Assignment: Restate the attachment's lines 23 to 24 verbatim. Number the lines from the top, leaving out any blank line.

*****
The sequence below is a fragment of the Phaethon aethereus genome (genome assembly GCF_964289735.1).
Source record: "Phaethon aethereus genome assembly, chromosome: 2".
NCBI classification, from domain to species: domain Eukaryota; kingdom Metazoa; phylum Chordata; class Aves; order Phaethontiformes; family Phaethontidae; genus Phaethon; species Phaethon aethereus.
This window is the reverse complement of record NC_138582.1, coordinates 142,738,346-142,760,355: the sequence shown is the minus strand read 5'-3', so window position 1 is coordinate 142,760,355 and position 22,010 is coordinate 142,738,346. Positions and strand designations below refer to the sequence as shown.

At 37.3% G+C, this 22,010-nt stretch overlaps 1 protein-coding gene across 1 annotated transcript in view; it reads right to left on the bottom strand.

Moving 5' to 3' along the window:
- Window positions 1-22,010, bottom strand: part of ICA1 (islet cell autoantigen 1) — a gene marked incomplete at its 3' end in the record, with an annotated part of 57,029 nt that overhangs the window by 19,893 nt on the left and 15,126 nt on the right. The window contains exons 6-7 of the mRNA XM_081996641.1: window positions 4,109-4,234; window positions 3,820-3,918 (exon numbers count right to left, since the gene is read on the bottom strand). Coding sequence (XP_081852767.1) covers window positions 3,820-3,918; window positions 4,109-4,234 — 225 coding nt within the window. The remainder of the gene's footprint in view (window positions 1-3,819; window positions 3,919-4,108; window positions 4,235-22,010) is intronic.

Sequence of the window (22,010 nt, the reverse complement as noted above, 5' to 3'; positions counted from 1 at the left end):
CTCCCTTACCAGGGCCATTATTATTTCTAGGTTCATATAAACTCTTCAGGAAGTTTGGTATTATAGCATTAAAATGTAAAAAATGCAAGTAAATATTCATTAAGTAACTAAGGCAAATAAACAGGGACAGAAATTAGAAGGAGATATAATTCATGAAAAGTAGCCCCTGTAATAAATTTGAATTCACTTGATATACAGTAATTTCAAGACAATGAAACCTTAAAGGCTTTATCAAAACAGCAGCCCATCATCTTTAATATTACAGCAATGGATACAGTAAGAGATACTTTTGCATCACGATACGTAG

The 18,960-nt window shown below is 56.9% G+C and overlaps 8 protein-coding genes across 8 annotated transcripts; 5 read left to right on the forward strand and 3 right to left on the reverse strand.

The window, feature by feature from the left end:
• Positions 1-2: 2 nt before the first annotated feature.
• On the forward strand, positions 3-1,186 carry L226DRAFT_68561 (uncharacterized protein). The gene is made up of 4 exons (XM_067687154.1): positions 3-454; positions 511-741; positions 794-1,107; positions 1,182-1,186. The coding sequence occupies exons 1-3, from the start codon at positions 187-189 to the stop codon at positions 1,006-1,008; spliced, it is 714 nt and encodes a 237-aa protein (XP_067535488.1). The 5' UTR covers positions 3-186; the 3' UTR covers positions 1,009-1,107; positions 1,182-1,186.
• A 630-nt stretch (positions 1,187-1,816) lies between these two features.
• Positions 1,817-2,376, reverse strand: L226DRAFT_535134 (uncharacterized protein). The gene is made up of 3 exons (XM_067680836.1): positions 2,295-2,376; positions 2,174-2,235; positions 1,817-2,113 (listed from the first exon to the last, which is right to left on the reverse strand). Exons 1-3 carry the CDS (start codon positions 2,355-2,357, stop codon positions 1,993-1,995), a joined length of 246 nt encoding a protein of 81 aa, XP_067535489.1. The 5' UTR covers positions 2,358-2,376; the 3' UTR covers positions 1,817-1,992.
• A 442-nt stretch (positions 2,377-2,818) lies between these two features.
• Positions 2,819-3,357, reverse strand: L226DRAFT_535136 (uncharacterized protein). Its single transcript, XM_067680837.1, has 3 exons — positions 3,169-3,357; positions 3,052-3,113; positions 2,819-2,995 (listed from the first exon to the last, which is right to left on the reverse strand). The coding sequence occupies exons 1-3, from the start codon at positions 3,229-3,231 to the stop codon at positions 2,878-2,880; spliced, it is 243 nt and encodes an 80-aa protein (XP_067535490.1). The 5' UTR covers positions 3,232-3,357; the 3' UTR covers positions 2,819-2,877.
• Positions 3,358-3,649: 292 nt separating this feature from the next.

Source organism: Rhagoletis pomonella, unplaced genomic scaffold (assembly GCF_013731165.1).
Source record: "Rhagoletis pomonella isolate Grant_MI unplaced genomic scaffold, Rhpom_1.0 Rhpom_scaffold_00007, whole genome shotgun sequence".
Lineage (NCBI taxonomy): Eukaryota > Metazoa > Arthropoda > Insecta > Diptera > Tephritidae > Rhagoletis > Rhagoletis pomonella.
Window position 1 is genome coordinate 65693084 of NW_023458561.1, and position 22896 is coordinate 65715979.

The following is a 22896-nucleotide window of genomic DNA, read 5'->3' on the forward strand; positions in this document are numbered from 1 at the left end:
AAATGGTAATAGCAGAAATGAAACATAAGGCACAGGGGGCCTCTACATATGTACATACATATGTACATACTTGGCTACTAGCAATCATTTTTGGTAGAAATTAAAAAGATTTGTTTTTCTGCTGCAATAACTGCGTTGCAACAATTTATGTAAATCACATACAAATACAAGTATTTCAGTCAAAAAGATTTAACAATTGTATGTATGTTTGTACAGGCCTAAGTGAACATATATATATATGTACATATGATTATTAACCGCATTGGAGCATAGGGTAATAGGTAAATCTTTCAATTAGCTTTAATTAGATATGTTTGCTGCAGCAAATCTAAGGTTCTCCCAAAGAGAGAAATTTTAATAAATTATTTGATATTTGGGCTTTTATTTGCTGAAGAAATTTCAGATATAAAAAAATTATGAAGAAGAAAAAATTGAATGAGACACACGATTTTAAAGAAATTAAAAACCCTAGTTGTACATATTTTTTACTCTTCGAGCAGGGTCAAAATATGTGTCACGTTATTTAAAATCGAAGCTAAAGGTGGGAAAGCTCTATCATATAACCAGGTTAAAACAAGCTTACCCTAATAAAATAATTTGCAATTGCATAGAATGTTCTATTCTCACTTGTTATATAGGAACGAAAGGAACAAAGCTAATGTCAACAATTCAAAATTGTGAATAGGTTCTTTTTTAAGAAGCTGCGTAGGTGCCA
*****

The following is a 22896-nucleotide window of genomic DNA, read 5'->3' on the forward strand; positions in this document are numbered from 1 at the left end:
AAATGGTAATAGCAGAAATGAAACATAAGGCACAGGGGGCCTCTACATATGTACATACATATGTACATACTTGGCTACTAGCAATCATTTTTGGTAGAAATTAAAAAGATTTGTTTTTCTGCTGCAATAACTGCGTTGCAACAATTTATGTAAATCACATACAAATACAAGTATTTCAGTCAAAAAGATTTAACAATTGTATGTATGTTTGTACAGGCCTAAGTGAACATATATATATATGTACATATGATTATTAACCGCATTGGAGCATAGGGTAATAGGTAAATCTTTCAATTAGCTTTAATTAGATATGTTTGCTGCAGCAAATCTAAGGTTCTCCCAAAGAGAGAAATTTTAATAAATTATTTGATATTTGGGCTTTTATTTGCTGAAGAAATTTCAGATATAAAAAAATTATGAAGAAGAAAAAATTGAATGAGACACACGATTTTAAAGAAATTAAAAACCCTAGTTGTACATATTTTTTACTCTTCGAGCAGGGTCAAAATATGTGTCACGTTATTTAAAATCGAAGCTAAAGGTGGGAAAGCTCTATCATATAACCAGGTTAAAACAAGCTTACCCTAATAAAATAATTTGCAATTGCATAGAATGTTCTATTCTCACTTGTTATATAGGAACGAAAGGAACAAAGCTAATGTCAACAATTCAAAATTGTGAATAGGTTCTTTTTTAAGAAGCTGCGTAGGTGCCA